exercise equipment and healthy food

A New Year, A New Management Plan

Over 11 million Americans live with chronic obstructive pulmonary disease (COPD) a lung disease which includes emphysema and chronic bronchitis, and makes it more difficult to breathe over time. And while there's no cure for COPD, much can be done to treat and help manage the disease.

Consider the steps below when creating this year’s COPD Management Plan with a healthcare provider:

Mild or Moderate Exercise.

It might seem odd that exercising improves shortness of breath — but it works! Even mild exercise can improve use of oxygen, energy levels, stress and depression, sleep and shortness of breath. Stretching, chair aerobics, resistance training and pulmonary rehabilitation help the heart send oxygen to the body, making it easier to breathe.

Nutrition Modifications.

Oxygen and food are the raw materials of metabolism, the process of changing food to fuel in the body. For some people with COPD, eating a diet with fewer carbohydrates and more fat helps them breathe easier. And eating four to six small meals a day enables the diaphragm to move freely and lets lungs fill with air and empty out more easily.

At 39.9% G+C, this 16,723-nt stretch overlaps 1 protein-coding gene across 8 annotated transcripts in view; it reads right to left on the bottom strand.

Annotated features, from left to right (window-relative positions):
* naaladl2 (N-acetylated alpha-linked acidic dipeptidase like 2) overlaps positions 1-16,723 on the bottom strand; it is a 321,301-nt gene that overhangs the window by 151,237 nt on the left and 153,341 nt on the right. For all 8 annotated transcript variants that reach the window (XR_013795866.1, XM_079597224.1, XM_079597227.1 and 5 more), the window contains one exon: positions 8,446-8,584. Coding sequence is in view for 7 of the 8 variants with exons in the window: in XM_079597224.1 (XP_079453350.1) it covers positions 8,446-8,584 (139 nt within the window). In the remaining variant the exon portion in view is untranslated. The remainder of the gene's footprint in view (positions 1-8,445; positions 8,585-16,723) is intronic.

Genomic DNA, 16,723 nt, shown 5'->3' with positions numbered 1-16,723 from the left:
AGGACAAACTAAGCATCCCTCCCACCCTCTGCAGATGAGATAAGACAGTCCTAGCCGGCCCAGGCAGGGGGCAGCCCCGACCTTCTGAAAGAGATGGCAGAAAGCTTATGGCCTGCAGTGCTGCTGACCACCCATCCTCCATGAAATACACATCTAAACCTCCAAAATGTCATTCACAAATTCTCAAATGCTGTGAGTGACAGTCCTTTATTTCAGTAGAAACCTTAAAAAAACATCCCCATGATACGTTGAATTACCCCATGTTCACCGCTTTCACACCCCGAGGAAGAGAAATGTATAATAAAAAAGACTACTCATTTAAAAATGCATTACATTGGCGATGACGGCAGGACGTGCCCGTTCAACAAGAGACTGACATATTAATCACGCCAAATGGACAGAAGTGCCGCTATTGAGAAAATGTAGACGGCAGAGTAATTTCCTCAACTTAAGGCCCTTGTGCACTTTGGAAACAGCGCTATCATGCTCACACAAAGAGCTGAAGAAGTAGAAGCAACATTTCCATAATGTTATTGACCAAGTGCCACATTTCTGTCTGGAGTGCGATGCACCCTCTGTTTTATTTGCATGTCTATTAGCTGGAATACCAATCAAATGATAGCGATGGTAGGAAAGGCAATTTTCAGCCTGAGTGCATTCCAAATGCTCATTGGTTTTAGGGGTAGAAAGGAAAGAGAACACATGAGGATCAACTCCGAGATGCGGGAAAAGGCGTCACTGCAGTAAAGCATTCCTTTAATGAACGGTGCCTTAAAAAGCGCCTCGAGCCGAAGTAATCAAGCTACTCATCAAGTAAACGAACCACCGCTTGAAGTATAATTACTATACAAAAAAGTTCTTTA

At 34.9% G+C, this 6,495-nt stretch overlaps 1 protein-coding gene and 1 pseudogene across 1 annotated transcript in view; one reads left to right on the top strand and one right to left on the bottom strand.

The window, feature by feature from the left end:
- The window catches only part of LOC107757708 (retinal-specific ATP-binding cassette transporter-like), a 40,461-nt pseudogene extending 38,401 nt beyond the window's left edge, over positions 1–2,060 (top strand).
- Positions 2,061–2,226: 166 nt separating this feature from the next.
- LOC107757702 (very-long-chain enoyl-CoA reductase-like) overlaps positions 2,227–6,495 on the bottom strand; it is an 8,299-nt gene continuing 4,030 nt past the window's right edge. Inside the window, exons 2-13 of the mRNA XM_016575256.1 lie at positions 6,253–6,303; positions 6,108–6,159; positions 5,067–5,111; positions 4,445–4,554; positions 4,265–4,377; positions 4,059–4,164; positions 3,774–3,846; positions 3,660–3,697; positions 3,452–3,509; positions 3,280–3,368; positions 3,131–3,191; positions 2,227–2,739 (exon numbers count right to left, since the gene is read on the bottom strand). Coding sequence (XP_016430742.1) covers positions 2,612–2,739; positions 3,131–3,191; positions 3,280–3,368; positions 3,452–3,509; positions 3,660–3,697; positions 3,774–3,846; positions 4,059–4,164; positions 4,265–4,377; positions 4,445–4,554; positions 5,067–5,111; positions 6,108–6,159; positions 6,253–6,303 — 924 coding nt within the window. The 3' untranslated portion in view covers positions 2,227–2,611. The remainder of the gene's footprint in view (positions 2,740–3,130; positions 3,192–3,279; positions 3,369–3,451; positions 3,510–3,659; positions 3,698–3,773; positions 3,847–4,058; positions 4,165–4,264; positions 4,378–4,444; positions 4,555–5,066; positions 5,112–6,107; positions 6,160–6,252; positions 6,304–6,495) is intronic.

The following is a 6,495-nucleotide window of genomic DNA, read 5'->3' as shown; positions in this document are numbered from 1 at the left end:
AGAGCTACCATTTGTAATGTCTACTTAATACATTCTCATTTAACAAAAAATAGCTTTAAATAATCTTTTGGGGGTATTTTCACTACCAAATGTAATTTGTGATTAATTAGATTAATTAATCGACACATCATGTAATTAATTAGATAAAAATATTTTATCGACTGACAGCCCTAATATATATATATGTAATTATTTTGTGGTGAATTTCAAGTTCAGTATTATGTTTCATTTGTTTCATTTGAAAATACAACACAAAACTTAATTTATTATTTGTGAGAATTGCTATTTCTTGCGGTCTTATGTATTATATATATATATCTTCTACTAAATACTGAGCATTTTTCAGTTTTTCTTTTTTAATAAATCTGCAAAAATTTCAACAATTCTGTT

Freedom From Smoking®.

Smoke and secondhand smoke are triggers for individuals with COPD. Family and friends can help by not smoking indoors or around others. The American Lung Association’s proven quit smoking program is available at FreedomFromSmoking.org, or individuals can get free support from trained tobacco cessation counselors by calling the Lung HelpLine at 1-800-LUNGUSA.

Breathing Techniques.

Practicing deep-breathing exercises like Belly Breathing or Pursed Lip breathing can help relax the airways and resume normal breathing when an individual is experiencing shortness of breath.

Emotional Support.

COPD is a challenging disease that sometimes stirs up difficult emotions in patients and their loved ones. While coping with COPD, many may feel depressed, sad and angry. We have a strong support network for individuals and caretakers that includes:

For more information about COPD from the American Lung Association, and tips on how to better manage care, visit Lung.org/copd.

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This article represents the opinions, thoughts, and experiences of the author; none of this content has been paid for by any advertiser. The COPD.net team does not recommend or endorse any products or treatments discussed herein. Learn more about how we maintain editorial integrity here.

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